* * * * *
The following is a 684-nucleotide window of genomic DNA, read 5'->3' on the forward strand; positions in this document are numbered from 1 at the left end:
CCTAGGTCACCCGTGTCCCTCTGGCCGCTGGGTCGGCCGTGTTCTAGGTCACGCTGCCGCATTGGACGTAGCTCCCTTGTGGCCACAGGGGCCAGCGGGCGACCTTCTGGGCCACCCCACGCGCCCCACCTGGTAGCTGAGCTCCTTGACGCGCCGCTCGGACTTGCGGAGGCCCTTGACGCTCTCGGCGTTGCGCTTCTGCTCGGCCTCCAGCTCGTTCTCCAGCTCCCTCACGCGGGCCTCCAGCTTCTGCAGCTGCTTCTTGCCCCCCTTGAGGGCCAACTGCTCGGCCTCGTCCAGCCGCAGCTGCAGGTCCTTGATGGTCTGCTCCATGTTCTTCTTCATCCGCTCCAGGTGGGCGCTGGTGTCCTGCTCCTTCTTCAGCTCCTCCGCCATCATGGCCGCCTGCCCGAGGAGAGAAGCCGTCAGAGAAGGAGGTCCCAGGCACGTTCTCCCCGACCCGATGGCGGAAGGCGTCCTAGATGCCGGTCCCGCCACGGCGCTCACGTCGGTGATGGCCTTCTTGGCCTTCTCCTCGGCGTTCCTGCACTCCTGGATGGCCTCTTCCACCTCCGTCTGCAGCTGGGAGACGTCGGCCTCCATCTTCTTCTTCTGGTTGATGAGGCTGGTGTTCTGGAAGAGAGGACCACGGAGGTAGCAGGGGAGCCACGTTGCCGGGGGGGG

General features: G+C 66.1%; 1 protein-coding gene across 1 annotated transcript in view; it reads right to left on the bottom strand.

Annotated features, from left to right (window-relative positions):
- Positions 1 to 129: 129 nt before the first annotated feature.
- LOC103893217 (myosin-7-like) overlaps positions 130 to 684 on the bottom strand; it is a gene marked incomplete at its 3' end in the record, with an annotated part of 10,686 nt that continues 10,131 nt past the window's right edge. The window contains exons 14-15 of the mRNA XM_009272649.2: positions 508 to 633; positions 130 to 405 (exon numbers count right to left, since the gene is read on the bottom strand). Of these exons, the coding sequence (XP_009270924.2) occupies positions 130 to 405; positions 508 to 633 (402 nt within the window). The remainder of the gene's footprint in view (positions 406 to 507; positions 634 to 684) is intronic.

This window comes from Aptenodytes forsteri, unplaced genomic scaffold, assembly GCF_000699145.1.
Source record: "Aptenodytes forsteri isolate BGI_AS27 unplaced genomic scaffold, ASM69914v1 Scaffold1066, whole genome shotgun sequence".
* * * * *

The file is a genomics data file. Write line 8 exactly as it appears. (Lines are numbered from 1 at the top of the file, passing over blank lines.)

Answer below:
Source record: "Aptenodytes forsteri isolate BGI_AS27 unplaced genomic scaffold, ASM69914v1 Scaffold1066, whole genome shotgun sequence".